DISCUSSION

 I. Jurisdiction

  The Removing Defendants argue that this Court has jurisdiction under 28 U.S.C. § 1334, contending that these actions are "core proceedings" as defined in 28 U.S.C. § 157(b)(2), or that at a minimum they are "related to" the Jones bankruptcy proceedings, which, under 28 U.S.C. § 157(c)(1) and 1334(b), also gives rise to federal jurisdiction. They are correct that federal jurisdiction exists over these actions, although incorrect in their arguments as to the consequences of that jurisdiction.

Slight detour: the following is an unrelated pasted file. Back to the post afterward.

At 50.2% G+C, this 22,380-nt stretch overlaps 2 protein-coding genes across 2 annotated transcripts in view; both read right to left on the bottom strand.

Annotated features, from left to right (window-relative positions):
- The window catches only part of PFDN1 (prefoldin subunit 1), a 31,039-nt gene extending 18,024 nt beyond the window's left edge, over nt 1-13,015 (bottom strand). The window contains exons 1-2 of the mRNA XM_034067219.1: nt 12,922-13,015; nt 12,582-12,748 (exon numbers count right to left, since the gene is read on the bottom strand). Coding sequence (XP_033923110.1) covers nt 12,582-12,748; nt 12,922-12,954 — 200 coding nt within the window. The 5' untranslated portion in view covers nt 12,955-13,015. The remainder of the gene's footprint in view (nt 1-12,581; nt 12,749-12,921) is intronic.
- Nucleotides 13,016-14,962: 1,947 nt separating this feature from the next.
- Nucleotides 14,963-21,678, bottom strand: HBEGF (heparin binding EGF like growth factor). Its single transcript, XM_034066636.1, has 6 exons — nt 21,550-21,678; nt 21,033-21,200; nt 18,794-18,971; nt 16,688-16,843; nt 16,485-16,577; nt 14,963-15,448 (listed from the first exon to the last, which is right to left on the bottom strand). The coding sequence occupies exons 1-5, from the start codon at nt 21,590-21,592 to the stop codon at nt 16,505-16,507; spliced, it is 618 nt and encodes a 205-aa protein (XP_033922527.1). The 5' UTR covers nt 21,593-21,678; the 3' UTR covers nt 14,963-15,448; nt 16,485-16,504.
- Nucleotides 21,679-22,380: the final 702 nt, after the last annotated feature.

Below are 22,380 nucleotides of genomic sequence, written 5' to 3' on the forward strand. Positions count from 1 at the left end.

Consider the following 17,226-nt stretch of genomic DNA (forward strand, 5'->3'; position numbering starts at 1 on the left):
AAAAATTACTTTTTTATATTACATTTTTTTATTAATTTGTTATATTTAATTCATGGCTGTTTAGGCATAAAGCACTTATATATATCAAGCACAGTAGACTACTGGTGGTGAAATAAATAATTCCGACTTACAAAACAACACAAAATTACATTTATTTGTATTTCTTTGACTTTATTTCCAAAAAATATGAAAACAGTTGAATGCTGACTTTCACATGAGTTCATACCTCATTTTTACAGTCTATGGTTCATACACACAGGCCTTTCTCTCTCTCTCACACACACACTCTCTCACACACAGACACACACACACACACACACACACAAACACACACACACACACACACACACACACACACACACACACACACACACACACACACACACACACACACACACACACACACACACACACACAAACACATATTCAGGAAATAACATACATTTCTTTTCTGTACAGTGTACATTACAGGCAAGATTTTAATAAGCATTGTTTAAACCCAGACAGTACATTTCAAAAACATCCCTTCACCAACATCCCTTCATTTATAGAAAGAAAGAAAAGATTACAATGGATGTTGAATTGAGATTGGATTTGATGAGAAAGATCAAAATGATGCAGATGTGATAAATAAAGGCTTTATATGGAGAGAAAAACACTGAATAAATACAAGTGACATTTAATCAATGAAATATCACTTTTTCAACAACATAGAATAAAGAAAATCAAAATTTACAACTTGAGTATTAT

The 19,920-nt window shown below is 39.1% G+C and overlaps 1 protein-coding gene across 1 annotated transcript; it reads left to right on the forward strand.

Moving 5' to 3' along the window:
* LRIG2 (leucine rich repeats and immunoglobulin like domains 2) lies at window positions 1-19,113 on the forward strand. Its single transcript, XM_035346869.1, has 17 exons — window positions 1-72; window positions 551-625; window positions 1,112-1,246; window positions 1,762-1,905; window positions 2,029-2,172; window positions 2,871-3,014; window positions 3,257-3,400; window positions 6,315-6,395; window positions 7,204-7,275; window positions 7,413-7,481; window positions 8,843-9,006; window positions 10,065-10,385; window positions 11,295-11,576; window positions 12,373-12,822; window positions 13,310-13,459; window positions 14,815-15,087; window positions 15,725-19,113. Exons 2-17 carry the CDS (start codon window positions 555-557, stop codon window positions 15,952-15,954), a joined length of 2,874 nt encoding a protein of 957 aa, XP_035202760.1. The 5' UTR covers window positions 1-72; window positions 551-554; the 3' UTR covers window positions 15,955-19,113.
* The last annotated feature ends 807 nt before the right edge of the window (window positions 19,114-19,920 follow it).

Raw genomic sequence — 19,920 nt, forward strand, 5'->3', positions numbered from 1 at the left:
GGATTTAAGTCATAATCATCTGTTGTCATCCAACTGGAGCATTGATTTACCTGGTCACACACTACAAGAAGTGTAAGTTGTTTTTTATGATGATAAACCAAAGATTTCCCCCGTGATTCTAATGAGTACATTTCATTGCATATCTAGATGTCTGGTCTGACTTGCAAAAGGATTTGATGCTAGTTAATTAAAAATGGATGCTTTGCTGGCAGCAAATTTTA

To address the constitutional constraints on the bankruptcy court's judicial power articulated by the Supreme Court in Northern Pipeline Constr. Co. v. Marathon Pipe Line Co., 458 U.S. 50 (1982), Congress distinguished between "core" bankruptcy matters, which do not exist independently of the Bankruptcy Code, and "non-core" matters, which do have independent existence under state law. See 28 U.S.C. § 157(b)(2) (non-exclusive list of matters that are "core"); Bankruptcy Amendments and Federal Judgeship Act of 1984, Pub.L. No. 98-353, 98 Stat. 333. "A proceeding is encompassed within the bankruptcy court's core . . . jurisdiction `if it invokes a substantive right provided by title 11 or if it is a proceeding that, by its nature, could arise only in the context of a bankruptcy case.'" In re Leco Enters., Inc., 144 B.R. 244, 249 (S.D.N.Y. 1992) (quoting Wood v. Wood, 825 F.2d 90, 96-97 (5th Cir. 1987)); accord In re Green, 200 B.R. 296, 298 (S.D.N.Y. 1996). By contrast, a proceeding is non-core if it exists independently under state law and is merely "related to" the bankruptcy case because of a conceivable effect upon the debtor's estate. See Green, 200 B.R. at 299. Only a district court, and not a bankruptcy court, may enter final judgment in a non-core, "related to" proceeding. Compare 28 U.S.C. § 157(b)(1) ("bankruptcy judges may hear and determine" all core proceedings, subject only to ordinary appellate review), with 28 U.S.C. § 157(c)(1) (in "a proceeding that is not a core proceeding but that is otherwise related to a case under title 11," final judgment "shall be entered by the district judge" upon de novo review of any findings as to which any party objects).